And yet, stops like these, pretextual stops, are completely legal and “have been sanctioned for more than 25 years” by the 1996 Supreme Court decision, Whren v. United States.
But research has shown that these kinds of traffic stops, while harassing and disruptive to communities of color, are largely ineffective at catching actual crimes and can lead to escalation, violence and even police killings.
Sandra Bland, Daunte Wright, Rayshard Wright, Philando Castile, Walter Scott, and Sam Dubose, to name but a few, all started as pretextual stops.
It would be one thing if these worked.
Frank Baumgartner, who studies policing and policing tactics, labels traffic stops of this sort a “needle-in-the-haystack strategy” to detect crime and thereby becomes “an incredible waste of effort.”
A recent study out of Nashville reached a similar conclusion. That report found that, while a disproportionate number of Black people were pulled over in Nashville on proactive traffic stops, such stops rarely led to an arrest or the recovery of drugs and weapons.
“For every 1,000 non-moving violation stops, just over two percent (or 21) resulted in an arrest, or the recovery of drugs or other contraband. An additional 61 stops (6.1 percent) resulted in a misdemeanor citation for a non-drug related charge,” according to the report by SCPL (Stanford Computational Policy Lab).
The report concluded that, because there aren’t any benefits, all social costs should be avoided altogether.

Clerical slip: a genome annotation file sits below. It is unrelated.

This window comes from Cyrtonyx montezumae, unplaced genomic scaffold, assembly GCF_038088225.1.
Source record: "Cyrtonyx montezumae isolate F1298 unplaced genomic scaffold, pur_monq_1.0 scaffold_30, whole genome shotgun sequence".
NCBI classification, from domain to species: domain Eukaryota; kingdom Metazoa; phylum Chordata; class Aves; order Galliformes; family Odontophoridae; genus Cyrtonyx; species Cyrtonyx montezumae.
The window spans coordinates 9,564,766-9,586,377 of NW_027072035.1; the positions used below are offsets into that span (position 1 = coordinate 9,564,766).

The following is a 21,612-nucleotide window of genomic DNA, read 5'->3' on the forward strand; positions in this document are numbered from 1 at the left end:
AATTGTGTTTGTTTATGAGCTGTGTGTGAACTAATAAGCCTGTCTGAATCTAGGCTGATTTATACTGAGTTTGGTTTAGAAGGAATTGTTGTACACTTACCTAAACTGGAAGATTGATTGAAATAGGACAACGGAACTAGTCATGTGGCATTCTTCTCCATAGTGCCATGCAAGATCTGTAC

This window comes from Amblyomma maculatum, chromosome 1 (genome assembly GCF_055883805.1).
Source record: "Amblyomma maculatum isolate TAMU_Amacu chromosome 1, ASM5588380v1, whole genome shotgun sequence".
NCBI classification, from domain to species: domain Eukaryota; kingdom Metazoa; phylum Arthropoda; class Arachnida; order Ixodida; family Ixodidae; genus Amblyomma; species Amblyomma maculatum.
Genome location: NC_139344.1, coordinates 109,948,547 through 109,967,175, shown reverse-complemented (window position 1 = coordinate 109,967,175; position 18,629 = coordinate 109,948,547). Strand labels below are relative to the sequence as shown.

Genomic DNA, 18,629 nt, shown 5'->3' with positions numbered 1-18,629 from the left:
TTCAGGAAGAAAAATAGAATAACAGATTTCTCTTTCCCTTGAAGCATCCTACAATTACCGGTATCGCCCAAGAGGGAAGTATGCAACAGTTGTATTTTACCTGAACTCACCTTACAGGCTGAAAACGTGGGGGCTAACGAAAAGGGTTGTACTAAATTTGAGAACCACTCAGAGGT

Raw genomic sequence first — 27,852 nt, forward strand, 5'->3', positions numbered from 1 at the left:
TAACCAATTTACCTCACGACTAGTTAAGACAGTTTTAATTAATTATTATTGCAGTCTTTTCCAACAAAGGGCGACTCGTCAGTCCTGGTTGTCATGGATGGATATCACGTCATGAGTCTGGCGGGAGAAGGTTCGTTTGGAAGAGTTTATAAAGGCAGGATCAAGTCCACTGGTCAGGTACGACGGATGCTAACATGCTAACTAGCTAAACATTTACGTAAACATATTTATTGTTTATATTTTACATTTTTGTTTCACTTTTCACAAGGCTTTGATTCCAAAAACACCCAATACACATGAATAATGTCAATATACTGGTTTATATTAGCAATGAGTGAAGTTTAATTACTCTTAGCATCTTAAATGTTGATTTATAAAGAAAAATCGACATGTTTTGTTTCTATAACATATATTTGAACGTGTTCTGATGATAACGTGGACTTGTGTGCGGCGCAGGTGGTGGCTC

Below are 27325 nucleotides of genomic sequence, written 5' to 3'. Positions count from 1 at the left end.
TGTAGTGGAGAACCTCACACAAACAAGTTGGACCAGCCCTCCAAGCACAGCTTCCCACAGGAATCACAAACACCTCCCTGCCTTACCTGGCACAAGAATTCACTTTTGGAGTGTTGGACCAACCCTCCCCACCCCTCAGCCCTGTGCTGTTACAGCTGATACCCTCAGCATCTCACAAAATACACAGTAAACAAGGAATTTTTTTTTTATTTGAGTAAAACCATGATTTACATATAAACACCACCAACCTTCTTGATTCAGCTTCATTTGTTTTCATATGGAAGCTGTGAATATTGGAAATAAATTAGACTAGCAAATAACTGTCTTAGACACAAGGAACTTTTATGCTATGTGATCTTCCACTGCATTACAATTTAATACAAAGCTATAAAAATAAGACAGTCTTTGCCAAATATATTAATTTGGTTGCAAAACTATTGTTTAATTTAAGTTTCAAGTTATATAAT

Davis is just as bad here, if not worse, than other areas.
The 2019 RIPA (Racial and Identity Profiling Act) data shows: “Black people are arrested at a rate 5.9 times more, and Hispanic people 1.5 times more, than their population share; when considering only Davis residents, Black people are arrested at 5.0 times and Hispanic people 1.4 times their population share.”
Statewide, the Racial and Identity Profiling Advisory Board found that “individuals perceived to be Black were searched at nearly three times the rate of individuals perceived to be White.” In addition, “officers arrested individuals perceived to be Black at nearly 1.6 times the rate as individuals perceived to be White.”
The same research however finds that Black vehicles that are searched are actually less likely to find contraband than white vehicles that are search—the presumption seeming to be that they are searching white people based more on objective factors than on pretext or prejudicial guesswork.
You can read our article yesterday— here —San Francisco proposes eliminating quality of car stops, enforcement of jaywalking and other stops for minor infractions without evidence of other obvious criminal activity and finally, ending ending “baseless searches during traffic stops.”
Baseless searches are “essentially random searches (at best) and are only marginally effective when compared to other readily available and less-intrusive investigative tactics.”
This is similar to what Berkeley passed back in February.
Empirical data shows that “consent searches are largely ineffective.” They also “disproportionately impact Black and Brown people. In 2019 before much of the City was shuttered because of the pandemic, SFPD officers conducted more baseless searches on Black and Brown people than on whites.”
While I am fine with Davis going to a CRISES-now model and shifting homeless services away from the police, to me the biggest problem is still pretextual stops—why not address those now as well?
—David M. Greenwald reporting